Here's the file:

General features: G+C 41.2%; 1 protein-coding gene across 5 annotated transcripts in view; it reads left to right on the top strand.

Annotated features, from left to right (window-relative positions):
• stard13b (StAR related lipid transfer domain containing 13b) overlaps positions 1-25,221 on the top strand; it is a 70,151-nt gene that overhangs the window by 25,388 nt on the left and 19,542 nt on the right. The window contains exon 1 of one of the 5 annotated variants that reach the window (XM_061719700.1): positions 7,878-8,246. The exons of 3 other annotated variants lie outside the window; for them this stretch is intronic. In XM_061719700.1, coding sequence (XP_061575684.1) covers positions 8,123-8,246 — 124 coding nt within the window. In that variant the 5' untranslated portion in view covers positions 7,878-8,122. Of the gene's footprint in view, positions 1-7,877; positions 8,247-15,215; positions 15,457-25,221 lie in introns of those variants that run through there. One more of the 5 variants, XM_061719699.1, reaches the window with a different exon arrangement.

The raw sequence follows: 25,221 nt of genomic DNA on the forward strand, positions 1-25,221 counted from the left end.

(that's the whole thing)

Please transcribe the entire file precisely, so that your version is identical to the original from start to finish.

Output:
General features: G+C 41.2%; 1 protein-coding gene across 5 annotated transcripts in view; it reads left to right on the top strand.

Annotated features, from left to right (window-relative positions):
• stard13b (StAR related lipid transfer domain containing 13b) overlaps positions 1-25,221 on the top strand; it is a 70,151-nt gene that overhangs the window by 25,388 nt on the left and 19,542 nt on the right. The window contains exon 1 of one of the 5 annotated variants that reach the window (XM_061719700.1): positions 7,878-8,246. The exons of 3 other annotated variants lie outside the window; for them this stretch is intronic. In XM_061719700.1, coding sequence (XP_061575684.1) covers positions 8,123-8,246 — 124 coding nt within the window. In that variant the 5' untranslated portion in view covers positions 7,878-8,122. Of the gene's footprint in view, positions 1-7,877; positions 8,247-15,215; positions 15,457-25,221 lie in introns of those variants that run through there. One more of the 5 variants, XM_061719699.1, reaches the window with a different exon arrangement.

The raw sequence follows: 25,221 nt of genomic DNA on the forward strand, positions 1-25,221 counted from the left end.